The other three works were composed between 2002 and 2004 and amply demonstrate Bartholomée ‘s breadth and variety of vision. Fragments des Belles Heures for soprano and five players (alto flute, cor anglais, bass clarinet, viola and harp) sets eleven old medieval Flemish texts in Liliane Wouters’ French translation. All these settings, but the extended opening ballad Chanson d’Halewyn (Halewyn being some sort of near-cousin of Bluebeard), are quite short. In spite of the origin of the texts, Bartholomée never attempts to imitate medieval music. The composer constantly varies the songs’ accompaniment to reflect the various moods suggested by these texts. The full ensemble is used in the short interlude about halfway into the cycle (actually based on fragments from the opening ballad), accompanies about half of the settings and concludes the whole cycle with a short instrumental epilogue.

The 13 Bagatelles for piano completed in 2003 may be regarded as the sequel to the composer’s slightly earlier Variations for Piano (1999). The whole set is rather more like a series of varied studies exploring a wide range of piano writing, often rather demanding but making for some highly accessible listening. The music evokes a wide range of moods and characters, serious and playful, often with some typical Bartholomée pinch of salt, which makes the whole immensely enjoyable and rewarding.

The String Quartet of 2004 is a fairly substantial work in five movements, with a short, whimsical Scherzo placed at the centre. Actually, the entire work is laid-out in arch-form with two pairs of fast and slow movements framing the central Scherzo. The slow movements, both marked Lent, do not maintain a constant slow pace throughout. They are characterised by striking contrasts, in more animated sections apparently at odds with the main mood of the movement. For example, the second slow movement opens with nervous, troubled material followed by or leading into some eerie, ghostlike textures clashing with aggressive interjections. The Finale eventually releases some of the tension and the ambiguity accumulated in the course of the work, albeit without bringing any assertive conclusion. In fact, the final movement – and the entire work indeed – ends unresolved, with a last question mark.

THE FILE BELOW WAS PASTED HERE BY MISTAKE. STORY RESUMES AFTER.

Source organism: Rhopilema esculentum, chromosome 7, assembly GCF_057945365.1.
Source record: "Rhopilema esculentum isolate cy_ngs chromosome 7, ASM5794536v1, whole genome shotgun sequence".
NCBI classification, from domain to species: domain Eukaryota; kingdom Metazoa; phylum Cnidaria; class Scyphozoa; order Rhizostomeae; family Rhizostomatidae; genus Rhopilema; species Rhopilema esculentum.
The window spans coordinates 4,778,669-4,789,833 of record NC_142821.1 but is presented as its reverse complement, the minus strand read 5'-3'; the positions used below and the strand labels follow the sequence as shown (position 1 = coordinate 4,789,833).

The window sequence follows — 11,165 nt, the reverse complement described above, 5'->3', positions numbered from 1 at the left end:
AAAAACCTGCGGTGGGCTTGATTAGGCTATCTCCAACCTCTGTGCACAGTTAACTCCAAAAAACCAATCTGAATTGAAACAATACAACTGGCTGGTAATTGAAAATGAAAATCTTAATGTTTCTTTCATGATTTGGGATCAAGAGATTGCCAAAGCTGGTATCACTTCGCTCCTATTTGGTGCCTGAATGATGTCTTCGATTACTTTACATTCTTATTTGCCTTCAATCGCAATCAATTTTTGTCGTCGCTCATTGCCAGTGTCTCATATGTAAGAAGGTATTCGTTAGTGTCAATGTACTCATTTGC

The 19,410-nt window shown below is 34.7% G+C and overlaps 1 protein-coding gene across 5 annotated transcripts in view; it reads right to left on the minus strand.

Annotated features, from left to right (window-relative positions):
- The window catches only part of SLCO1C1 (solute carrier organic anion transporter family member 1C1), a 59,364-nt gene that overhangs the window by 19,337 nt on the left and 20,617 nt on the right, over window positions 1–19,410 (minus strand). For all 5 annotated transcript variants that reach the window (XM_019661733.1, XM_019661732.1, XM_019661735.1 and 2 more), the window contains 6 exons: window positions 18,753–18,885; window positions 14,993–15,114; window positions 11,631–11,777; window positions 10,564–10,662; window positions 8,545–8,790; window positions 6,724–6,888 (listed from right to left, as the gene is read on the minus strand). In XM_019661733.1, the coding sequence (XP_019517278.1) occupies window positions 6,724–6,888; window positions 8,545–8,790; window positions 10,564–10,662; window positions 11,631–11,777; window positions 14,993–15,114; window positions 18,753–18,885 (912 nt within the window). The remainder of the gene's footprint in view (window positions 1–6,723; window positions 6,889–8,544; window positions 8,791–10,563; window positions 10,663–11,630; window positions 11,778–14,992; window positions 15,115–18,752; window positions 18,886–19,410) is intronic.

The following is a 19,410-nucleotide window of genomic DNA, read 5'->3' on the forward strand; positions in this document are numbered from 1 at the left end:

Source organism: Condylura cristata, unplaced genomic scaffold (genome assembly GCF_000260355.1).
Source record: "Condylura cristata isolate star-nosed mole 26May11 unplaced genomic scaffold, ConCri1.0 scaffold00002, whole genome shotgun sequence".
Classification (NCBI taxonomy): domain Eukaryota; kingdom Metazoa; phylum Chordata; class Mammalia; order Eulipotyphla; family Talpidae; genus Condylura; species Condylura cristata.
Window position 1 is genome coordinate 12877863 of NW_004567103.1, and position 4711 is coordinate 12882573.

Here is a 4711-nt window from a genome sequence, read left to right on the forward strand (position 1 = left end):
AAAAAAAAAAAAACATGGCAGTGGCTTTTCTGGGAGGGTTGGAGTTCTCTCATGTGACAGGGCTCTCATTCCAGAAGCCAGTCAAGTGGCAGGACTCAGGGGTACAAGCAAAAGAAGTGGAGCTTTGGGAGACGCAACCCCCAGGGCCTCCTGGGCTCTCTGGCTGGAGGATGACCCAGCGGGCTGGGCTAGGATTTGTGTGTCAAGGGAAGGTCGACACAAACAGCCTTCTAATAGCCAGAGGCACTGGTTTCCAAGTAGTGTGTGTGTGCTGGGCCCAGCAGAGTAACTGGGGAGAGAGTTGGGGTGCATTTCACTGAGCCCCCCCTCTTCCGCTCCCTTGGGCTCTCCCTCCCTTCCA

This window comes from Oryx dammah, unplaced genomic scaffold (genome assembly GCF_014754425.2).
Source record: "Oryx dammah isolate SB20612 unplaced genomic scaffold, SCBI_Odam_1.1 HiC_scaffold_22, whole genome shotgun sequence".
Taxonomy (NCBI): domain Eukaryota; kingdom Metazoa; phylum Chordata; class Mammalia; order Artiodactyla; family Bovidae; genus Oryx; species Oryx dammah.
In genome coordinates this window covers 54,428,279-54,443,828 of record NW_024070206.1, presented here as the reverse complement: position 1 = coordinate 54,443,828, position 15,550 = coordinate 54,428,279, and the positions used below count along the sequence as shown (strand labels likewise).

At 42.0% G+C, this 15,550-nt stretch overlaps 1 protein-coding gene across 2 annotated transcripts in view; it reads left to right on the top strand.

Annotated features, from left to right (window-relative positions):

Although it may be rather complex and strictly organised, Bartholomée’s often beautiful music is readily accessible, and primarily concerned with direct communication, without ever talking down. Here is a composer in full command of his aims and means, whose music is refreshingly free from any modern ‘tricks and gimmicks’ that have once tended to disfigure contemporary music with dramatic results in alienating itself from its audiences. Make no mistake, however, for there is nothing either minimalist or post-modern in Bartholomée’s finely made and sincerely felt music. In any case, this generously filled released is the best possible birthday tribute to a most distinguished composer, whose music definitely deserves wider exposure.

Hubert Culot

 

Other works by Pierre Bartholomée on records

Humoresque (1994, orchestra), Fredons et Tarabusts (1997, large orchestra) - Orchestre Philharmonique de Liège, Pierre Bartholomée CYPRES CYP 7603

Fin de série (1995, two violins), Variations (1999, piano), Le Point nocturne (1992, soprano and string quartet), Adieu (1988, clarinet and piano), Et j’ai vu l’âme sur un fil... (2000, flute, viola and harp), Refrains (1998, violin and trombone) Various artists CYPRES CYP 4607